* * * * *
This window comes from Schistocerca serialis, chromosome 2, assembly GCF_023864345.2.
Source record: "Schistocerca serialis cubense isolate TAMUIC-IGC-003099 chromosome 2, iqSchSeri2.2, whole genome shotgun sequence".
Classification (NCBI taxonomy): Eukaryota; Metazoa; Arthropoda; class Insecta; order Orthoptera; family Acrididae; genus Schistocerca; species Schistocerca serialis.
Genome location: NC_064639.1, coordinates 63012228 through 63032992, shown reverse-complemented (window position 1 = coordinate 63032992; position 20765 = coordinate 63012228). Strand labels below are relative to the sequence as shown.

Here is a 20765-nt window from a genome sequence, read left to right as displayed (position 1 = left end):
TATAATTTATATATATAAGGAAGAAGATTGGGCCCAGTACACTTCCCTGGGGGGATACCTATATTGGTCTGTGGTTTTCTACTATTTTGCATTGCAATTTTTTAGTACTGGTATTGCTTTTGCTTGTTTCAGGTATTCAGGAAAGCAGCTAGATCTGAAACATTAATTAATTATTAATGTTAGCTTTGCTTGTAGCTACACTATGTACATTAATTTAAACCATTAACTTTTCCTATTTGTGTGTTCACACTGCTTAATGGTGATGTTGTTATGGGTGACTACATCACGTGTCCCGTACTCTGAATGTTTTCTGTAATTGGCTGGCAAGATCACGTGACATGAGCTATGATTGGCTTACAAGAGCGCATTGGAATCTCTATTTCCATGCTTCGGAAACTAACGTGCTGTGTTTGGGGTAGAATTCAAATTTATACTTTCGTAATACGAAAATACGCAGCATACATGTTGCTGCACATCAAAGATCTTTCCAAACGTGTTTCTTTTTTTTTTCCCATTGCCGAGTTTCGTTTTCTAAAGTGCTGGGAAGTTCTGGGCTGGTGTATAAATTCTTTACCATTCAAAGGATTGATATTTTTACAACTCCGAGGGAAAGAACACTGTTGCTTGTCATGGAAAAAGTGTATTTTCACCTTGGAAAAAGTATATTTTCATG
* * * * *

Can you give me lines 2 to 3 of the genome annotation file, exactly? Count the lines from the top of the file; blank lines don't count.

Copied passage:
Source record: "Schistocerca serialis cubense isolate TAMUIC-IGC-003099 chromosome 2, iqSchSeri2.2, whole genome shotgun sequence".
Classification (NCBI taxonomy): Eukaryota; Metazoa; Arthropoda; class Insecta; order Orthoptera; family Acrididae; genus Schistocerca; species Schistocerca serialis.